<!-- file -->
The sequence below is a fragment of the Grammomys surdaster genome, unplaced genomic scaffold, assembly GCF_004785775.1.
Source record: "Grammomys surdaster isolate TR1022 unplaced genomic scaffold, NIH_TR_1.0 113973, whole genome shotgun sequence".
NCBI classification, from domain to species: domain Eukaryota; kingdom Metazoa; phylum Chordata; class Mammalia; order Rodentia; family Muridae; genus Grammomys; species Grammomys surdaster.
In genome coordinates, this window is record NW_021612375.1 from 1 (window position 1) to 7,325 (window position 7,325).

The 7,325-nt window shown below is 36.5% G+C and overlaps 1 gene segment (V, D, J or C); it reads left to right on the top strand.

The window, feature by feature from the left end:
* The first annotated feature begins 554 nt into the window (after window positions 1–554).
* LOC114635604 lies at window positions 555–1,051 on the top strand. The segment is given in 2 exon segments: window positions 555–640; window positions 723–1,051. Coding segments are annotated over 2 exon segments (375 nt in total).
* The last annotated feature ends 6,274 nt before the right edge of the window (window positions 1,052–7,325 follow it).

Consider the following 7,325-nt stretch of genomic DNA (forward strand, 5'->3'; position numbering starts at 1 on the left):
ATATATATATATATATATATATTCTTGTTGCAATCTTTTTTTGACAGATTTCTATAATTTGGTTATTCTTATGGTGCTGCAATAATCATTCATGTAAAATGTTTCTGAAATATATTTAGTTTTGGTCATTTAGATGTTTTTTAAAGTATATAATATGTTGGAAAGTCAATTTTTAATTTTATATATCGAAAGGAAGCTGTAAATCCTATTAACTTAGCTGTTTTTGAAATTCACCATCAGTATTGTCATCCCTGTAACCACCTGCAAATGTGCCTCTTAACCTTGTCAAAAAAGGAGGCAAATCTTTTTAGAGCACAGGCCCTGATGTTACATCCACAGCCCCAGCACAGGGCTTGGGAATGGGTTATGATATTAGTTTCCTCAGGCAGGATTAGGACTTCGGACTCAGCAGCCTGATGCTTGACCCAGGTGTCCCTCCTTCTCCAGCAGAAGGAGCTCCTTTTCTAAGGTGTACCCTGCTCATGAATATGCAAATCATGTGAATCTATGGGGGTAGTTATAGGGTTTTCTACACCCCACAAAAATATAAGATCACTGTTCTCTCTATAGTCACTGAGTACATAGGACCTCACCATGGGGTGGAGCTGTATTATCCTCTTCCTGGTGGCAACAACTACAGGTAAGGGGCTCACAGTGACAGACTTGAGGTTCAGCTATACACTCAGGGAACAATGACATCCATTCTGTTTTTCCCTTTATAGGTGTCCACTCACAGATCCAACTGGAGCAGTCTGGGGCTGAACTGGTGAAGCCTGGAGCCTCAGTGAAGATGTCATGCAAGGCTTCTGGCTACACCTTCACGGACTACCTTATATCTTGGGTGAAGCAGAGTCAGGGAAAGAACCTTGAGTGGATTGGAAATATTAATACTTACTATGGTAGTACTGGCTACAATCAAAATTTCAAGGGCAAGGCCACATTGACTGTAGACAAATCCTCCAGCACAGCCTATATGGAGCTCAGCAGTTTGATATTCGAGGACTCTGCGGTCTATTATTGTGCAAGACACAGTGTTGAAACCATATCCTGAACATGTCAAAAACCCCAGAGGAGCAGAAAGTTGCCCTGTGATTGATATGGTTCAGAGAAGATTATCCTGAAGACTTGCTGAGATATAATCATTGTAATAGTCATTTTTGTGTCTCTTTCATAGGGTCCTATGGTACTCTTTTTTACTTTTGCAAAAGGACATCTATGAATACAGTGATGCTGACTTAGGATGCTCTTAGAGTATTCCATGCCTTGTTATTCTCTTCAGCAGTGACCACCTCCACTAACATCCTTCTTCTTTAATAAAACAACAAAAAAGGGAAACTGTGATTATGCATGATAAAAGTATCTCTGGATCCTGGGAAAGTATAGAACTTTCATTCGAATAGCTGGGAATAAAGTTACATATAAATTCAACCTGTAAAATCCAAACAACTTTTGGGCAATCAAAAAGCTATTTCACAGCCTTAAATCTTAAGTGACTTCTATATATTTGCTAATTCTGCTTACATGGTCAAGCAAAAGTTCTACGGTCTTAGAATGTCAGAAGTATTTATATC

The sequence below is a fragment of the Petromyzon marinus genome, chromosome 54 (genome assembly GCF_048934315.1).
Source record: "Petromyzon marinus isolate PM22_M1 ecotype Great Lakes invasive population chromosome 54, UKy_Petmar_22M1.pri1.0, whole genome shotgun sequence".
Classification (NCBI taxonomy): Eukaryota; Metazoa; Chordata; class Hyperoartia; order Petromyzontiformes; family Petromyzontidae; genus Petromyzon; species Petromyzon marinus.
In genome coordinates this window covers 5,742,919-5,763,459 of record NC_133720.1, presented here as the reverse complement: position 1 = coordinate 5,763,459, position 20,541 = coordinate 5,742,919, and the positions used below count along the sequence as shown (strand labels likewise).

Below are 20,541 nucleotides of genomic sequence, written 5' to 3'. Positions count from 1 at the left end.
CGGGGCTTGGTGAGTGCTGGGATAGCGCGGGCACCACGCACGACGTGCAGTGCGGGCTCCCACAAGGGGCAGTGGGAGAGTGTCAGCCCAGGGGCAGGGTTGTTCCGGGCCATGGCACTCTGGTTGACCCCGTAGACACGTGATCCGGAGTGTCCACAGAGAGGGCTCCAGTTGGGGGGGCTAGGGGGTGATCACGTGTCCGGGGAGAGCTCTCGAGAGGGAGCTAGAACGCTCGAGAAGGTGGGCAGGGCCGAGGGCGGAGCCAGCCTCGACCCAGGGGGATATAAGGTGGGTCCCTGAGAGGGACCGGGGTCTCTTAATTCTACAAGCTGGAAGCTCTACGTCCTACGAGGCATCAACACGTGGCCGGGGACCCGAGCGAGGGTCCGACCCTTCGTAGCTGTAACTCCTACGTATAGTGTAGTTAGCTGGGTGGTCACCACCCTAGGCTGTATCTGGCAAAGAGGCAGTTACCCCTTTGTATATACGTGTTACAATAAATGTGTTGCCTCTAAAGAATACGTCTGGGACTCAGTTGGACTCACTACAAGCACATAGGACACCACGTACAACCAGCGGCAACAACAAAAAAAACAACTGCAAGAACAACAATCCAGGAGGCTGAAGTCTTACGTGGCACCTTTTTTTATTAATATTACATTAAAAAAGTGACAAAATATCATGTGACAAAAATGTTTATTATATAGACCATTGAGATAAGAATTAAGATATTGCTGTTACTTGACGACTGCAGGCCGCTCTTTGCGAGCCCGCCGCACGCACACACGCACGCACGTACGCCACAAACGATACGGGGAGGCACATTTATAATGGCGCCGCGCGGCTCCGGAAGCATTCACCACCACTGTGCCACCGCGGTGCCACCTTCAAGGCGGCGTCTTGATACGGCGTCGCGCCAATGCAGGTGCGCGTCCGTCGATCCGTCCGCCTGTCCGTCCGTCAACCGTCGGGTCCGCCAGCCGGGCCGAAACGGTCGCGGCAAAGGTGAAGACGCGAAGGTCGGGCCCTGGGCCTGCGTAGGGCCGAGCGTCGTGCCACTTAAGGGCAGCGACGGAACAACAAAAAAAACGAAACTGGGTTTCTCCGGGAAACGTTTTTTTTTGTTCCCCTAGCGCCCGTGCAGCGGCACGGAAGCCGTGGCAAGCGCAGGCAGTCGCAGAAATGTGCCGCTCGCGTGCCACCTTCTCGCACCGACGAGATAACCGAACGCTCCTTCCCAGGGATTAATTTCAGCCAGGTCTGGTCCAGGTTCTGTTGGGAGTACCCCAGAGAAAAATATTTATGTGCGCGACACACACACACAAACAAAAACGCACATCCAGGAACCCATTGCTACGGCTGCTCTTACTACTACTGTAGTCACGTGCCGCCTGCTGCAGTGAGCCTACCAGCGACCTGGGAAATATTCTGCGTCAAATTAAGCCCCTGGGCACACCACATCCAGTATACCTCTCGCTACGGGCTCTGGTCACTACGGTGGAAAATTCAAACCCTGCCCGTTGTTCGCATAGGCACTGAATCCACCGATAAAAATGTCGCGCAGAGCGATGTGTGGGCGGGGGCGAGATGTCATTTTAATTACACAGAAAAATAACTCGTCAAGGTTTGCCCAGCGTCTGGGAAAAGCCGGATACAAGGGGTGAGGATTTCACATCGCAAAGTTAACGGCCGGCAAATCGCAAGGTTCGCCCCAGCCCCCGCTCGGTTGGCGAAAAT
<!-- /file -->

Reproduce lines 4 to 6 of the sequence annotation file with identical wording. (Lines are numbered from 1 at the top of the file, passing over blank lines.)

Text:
In genome coordinates, this window is record NW_021612375.1 from 1 (window position 1) to 7,325 (window position 7,325).

The 7,325-nt window shown below is 36.5% G+C and overlaps 1 gene segment (V, D, J or C); it reads left to right on the top strand.

The window, feature by feature from the left end: